Landfall of Cabot, The
DESCRIPTION: "There's an argument unfinished Twixt his lordship and the Judge, And the doctor takes a hand in For to settle an old grudge." All disagree on where John Cabot first discovered Newfoundland. Many claim to have special information from Cabot's family
EARLIEST DATE: 1927 (Doyle1)
KEYWORDS: Canada humorous home travel
1497- John Cabot's voyage
REFERENCES (1 citation):
Doyle4, p. 71, "The Landfall of Cabot" (1 text)
NOTES: The dispute over where John Cabot reached North America is very real; according to Roberts, p. 4, "Of the great mariner John Cabot... on whose 1497 voyage England's whole claim to North America rested, no portrait exists today, nor a single scrap of his handwriting. By the middle of the 16th century the facts of John Cabot's life had passed completely out of common memory." No real chronicle of English exploration was published until the time of Richard Hakluyt in 1582; our records are very few.
Brown, p. 20: "Cabot (born Giovanni Caboto) understood, like his Italian contemporary Christopher Columbus, that a direct and possibly shorter route to the spice trades of the Far East might be found by sailing west. Finding backers in England for a reconnaissance on a more northerly latitude than Columbus's, he probably landed in Northern Newfoundland, spent a month sailing this new coast, and returned to Bristol to acclaim and a royal pension."
Brebner/Masters, pp. 16-17: "The Bristol merchants outfitted [Cabot] with a tiny bark, named the 'Matthew,' and a crew of seventeen; King Henry VII gave him letters patent for the discovery of "whatsoever lands... which before this time were unknown to all Christians.' The expedition, which set sail on May 2, 1497, reached North America (probably near the southwest corner of Newfoundland, possibly near the northern tip of Cape Breton Island, or less possibly on the Labrador coast), on June 24. After a little coasting along those forbidding shores, they hurried home with the news that they had reached northeastern Asia, with Japan awaiting them to the south and west. They had found no gold, no inviting lands, no imperial cities. The rare natives whom they encountered were primitive folk, useful only as slaves."
Henry VII, ever the cheapskate, gave Cabot ten pounds in cash and a 20 pound annuity -- but from the receipts of Bristol, not his own revenue.
Bothwell, p. 13, "The great port of the English West Country was Bristol, in May 1497, sailed another Genoese, Giovanni Caboto, known to his English hosts as John Cabot. Cabot was sponsored by the English king, Henry VII. Henry was a prudent monarch and did not risk much.... By that time Columbus had made not one but two voyages to the New World, and it was clear that a sailor with a good compass and a certain amount of skill could sail west and enounter land -- possibly China or India, which Columbus had so far failed to locate.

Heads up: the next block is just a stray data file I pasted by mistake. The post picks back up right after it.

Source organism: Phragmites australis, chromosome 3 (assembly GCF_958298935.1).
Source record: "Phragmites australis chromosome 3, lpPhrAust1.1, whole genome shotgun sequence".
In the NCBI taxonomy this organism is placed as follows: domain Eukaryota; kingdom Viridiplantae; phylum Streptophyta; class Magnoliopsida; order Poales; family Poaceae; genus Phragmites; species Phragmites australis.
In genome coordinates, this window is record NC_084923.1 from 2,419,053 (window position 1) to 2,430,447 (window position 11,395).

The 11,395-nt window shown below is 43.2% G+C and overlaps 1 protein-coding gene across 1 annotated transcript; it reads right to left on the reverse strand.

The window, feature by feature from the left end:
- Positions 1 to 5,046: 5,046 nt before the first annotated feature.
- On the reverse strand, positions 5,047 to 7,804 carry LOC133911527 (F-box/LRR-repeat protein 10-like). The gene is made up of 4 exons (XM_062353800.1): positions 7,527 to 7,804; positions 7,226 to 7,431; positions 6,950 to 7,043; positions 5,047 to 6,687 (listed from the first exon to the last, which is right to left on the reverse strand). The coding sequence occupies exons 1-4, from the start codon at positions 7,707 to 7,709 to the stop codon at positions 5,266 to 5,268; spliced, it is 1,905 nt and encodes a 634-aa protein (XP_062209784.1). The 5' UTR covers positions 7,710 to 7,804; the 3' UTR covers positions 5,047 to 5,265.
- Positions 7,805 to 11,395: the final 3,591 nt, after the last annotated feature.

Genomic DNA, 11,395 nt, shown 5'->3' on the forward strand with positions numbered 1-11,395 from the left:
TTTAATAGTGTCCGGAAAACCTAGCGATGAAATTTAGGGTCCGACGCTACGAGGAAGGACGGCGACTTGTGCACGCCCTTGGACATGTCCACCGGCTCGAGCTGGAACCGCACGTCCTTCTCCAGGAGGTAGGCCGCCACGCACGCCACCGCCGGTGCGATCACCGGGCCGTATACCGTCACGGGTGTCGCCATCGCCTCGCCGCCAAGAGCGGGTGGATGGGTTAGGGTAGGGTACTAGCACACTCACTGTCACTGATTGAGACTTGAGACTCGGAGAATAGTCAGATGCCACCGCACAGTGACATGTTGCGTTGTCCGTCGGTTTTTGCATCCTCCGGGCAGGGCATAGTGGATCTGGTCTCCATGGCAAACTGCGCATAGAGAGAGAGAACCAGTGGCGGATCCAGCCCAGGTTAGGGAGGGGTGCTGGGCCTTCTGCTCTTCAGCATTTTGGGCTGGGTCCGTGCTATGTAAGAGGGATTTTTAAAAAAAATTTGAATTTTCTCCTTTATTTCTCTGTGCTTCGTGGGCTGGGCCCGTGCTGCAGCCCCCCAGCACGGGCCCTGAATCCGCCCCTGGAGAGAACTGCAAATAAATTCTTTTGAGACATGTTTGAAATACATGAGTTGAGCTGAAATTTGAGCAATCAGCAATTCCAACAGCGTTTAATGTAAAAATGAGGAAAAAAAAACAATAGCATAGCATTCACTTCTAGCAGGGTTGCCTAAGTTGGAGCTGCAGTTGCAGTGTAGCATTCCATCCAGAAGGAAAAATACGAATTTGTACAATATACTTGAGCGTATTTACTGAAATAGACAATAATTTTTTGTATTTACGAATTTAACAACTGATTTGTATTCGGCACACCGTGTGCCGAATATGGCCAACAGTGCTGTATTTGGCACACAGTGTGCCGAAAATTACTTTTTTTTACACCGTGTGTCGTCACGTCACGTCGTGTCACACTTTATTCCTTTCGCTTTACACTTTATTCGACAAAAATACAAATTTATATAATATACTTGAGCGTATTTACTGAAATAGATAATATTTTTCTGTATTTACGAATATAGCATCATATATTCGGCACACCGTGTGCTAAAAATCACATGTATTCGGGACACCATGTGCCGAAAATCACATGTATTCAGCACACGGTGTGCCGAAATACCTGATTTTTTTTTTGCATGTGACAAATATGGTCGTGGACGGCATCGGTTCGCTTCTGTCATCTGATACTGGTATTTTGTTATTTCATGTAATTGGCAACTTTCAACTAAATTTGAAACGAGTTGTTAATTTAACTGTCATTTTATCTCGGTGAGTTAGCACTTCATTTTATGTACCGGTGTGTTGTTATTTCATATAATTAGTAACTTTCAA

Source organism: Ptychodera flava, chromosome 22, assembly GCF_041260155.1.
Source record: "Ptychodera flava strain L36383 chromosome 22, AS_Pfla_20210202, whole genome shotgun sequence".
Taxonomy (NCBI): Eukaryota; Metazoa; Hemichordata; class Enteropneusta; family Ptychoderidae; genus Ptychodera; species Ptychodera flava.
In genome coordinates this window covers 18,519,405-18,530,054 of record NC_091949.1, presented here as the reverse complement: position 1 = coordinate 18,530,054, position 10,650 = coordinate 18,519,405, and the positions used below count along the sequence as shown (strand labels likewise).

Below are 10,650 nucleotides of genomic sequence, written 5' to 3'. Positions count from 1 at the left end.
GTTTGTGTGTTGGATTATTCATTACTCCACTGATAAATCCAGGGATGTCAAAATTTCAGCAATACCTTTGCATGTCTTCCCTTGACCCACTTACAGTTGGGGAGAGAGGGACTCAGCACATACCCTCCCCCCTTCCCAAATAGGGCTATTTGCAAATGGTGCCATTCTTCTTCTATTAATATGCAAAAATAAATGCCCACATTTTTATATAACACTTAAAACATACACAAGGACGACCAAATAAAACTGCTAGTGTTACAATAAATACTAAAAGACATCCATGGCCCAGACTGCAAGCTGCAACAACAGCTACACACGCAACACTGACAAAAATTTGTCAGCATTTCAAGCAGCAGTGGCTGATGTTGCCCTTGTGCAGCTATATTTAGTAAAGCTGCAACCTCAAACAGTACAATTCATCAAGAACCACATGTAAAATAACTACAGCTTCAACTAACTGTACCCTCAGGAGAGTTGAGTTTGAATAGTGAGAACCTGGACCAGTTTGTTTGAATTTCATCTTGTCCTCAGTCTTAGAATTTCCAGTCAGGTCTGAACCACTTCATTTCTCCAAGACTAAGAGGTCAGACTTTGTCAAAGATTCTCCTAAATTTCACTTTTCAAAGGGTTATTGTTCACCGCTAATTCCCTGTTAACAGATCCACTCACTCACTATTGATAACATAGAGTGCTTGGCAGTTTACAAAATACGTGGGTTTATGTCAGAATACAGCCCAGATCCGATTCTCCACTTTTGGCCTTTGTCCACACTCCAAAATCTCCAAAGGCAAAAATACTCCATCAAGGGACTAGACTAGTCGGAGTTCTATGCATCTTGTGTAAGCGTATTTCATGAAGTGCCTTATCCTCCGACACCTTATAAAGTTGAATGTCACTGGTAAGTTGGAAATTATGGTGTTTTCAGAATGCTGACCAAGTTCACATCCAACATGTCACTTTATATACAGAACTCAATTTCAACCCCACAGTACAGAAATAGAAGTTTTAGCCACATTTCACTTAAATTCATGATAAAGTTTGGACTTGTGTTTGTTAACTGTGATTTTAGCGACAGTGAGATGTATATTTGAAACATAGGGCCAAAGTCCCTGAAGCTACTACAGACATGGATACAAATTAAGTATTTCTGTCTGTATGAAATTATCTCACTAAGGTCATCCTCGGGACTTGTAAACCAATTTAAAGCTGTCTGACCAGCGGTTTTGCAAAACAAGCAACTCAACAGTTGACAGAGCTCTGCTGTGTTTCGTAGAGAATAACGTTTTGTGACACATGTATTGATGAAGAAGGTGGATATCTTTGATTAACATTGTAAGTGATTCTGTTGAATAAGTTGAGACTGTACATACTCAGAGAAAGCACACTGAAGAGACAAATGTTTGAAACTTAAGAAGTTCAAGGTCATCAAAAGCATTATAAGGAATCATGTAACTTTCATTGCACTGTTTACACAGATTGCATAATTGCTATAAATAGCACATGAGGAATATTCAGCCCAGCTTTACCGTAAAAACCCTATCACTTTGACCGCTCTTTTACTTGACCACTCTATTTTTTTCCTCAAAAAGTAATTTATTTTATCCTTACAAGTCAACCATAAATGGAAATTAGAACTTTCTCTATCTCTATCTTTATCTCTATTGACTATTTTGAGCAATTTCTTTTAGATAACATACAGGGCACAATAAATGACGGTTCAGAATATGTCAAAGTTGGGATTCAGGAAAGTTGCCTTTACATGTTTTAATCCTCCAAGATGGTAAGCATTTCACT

"Cabot didn't find China, but he did find land, probably Nova Scotia and Newfoundland, and he claimed it for his patron, King Henry. Yet Cabot's discovery of land had far less immediate significance than his discoveries at sea.... Cabot's English companions described an ocean alive with fish, the northern cod." It was these fish, on the Grand Banks and elsewhere in Canadian waters, that brought about most English contact with Newfoundland.
From this standpoint, it didn't really matter just where Cabot had reached land; the land was there, and the fish were near it, and England had a claim to it. But, to this day, no one knows where Cabot landed. Indeed, his son, Sebastian Cabot, may have organized another trip in 1508, and there is disagreement over whether it even happened (Roberts, pp. 3-6). All that uncertainty forms the backdrop to this poem. - RBW
Last updated in version 4.1
- Bothwell: Robert Bothwell, The Penguin History of Canada, Penguin, 2006
- Brebner/Masters: J. Bartlett Brebner, Canada, revised and enlarged by Donald C. Masters, University of Michigan Press, 1970
- Brown: Craig Brown, editor, The Illustrated History of Canada, Key Porter, 1987-2000
- Roberts: David Roberts, Great Exploration Hoaxes, Sierra Club, 1982 (use the 2001 Modern Library edition with an Introduction by Jan Morris)
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